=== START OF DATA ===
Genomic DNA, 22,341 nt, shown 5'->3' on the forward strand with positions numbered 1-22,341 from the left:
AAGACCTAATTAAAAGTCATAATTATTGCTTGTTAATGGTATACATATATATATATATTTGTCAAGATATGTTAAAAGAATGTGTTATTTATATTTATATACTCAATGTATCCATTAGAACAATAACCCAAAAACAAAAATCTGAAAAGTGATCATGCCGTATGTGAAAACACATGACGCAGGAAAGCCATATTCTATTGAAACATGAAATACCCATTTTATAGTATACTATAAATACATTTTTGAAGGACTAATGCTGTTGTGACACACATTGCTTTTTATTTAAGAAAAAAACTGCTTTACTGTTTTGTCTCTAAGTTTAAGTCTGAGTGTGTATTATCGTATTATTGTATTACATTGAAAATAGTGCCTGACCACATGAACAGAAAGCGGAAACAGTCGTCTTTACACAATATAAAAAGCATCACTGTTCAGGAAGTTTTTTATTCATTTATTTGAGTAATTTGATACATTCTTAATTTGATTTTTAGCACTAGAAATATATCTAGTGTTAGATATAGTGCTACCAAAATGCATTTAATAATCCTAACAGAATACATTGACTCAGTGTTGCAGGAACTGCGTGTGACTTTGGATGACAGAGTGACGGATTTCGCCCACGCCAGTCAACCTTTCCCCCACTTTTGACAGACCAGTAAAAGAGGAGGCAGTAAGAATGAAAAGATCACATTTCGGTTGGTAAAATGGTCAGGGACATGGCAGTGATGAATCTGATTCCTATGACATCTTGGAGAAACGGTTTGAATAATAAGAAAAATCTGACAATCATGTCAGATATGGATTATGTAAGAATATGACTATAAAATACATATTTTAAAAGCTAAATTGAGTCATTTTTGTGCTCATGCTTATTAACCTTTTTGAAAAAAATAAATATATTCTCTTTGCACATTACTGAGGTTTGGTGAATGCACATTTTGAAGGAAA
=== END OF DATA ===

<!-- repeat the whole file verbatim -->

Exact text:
Genomic DNA, 22,341 nt, shown 5'->3' on the forward strand with positions numbered 1-22,341 from the left:
AAGACCTAATTAAAAGTCATAATTATTGCTTGTTAATGGTATACATATATATATATATTTGTCAAGATATGTTAAAAGAATGTGTTATTTATATTTATATACTCAATGTATCCATTAGAACAATAACCCAAAAACAAAAATCTGAAAAGTGATCATGCCGTATGTGAAAACACATGACGCAGGAAAGCCATATTCTATTGAAACATGAAATACCCATTTTATAGTATACTATAAATACATTTTTGAAGGACTAATGCTGTTGTGACACACATTGCTTTTTATTTAAGAAAAAAACTGCTTTACTGTTTTGTCTCTAAGTTTAAGTCTGAGTGTGTATTATCGTATTATTGTATTACATTGAAAATAGTGCCTGACCACATGAACAGAAAGCGGAAACAGTCGTCTTTACACAATATAAAAAGCATCACTGTTCAGGAAGTTTTTTATTCATTTATTTGAGTAATTTGATACATTCTTAATTTGATTTTTAGCACTAGAAATATATCTAGTGTTAGATATAGTGCTACCAAAATGCATTTAATAATCCTAACAGAATACATTGACTCAGTGTTGCAGGAACTGCGTGTGACTTTGGATGACAGAGTGACGGATTTCGCCCACGCCAGTCAACCTTTCCCCCACTTTTGACAGACCAGTAAAAGAGGAGGCAGTAAGAATGAAAAGATCACATTTCGGTTGGTAAAATGGTCAGGGACATGGCAGTGATGAATCTGATTCCTATGACATCTTGGAGAAACGGTTTGAATAATAAGAAAAATCTGACAATCATGTCAGATATGGATTATGTAAGAATATGACTATAAAATACATATTTTAAAAGCTAAATTGAGTCATTTTTGTGCTCATGCTTATTAACCTTTTTGAAAAAAATAAATATATTCTCTTTGCACATTACTGAGGTTTGGTGAATGCACATTTTGAAGGAAA